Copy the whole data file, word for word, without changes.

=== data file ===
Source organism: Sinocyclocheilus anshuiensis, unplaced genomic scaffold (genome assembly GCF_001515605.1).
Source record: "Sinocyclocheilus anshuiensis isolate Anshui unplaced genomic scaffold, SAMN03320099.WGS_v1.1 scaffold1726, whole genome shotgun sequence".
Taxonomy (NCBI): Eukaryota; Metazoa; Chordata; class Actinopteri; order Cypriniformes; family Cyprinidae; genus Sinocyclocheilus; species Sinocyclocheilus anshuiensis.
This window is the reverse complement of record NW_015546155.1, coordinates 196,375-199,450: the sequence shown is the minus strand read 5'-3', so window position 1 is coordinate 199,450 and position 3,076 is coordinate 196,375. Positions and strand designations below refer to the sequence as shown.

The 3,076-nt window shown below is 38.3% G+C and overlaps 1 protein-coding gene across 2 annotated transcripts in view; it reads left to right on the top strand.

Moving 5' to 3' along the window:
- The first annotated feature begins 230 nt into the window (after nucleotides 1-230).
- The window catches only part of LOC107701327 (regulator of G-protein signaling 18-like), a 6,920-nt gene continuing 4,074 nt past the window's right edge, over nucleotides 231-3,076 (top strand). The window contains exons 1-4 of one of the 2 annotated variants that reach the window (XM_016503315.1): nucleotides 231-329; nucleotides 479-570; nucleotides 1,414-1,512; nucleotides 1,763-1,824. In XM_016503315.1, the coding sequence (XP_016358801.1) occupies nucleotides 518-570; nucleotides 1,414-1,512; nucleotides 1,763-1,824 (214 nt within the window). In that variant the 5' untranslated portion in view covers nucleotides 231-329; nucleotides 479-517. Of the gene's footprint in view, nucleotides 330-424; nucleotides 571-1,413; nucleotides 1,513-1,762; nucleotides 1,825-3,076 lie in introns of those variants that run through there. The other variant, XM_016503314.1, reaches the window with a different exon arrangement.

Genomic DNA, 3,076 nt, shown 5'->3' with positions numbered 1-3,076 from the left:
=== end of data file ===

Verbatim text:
Source organism: Sinocyclocheilus anshuiensis, unplaced genomic scaffold (genome assembly GCF_001515605.1).
Source record: "Sinocyclocheilus anshuiensis isolate Anshui unplaced genomic scaffold, SAMN03320099.WGS_v1.1 scaffold1726, whole genome shotgun sequence".
Taxonomy (NCBI): Eukaryota; Metazoa; Chordata; class Actinopteri; order Cypriniformes; family Cyprinidae; genus Sinocyclocheilus; species Sinocyclocheilus anshuiensis.
This window is the reverse complement of record NW_015546155.1, coordinates 196,375-199,450: the sequence shown is the minus strand read 5'-3', so window position 1 is coordinate 199,450 and position 3,076 is coordinate 196,375. Positions and strand designations below refer to the sequence as shown.

The 3,076-nt window shown below is 38.3% G+C and overlaps 1 protein-coding gene across 2 annotated transcripts in view; it reads left to right on the top strand.

Moving 5' to 3' along the window:
- The first annotated feature begins 230 nt into the window (after nucleotides 1-230).
- The window catches only part of LOC107701327 (regulator of G-protein signaling 18-like), a 6,920-nt gene continuing 4,074 nt past the window's right edge, over nucleotides 231-3,076 (top strand). The window contains exons 1-4 of one of the 2 annotated variants that reach the window (XM_016503315.1): nucleotides 231-329; nucleotides 479-570; nucleotides 1,414-1,512; nucleotides 1,763-1,824. In XM_016503315.1, the coding sequence (XP_016358801.1) occupies nucleotides 518-570; nucleotides 1,414-1,512; nucleotides 1,763-1,824 (214 nt within the window). In that variant the 5' untranslated portion in view covers nucleotides 231-329; nucleotides 479-517. Of the gene's footprint in view, nucleotides 330-424; nucleotides 571-1,413; nucleotides 1,513-1,762; nucleotides 1,825-3,076 lie in introns of those variants that run through there. The other variant, XM_016503314.1, reaches the window with a different exon arrangement.

Genomic DNA, 3,076 nt, shown 5'->3' with positions numbered 1-3,076 from the left: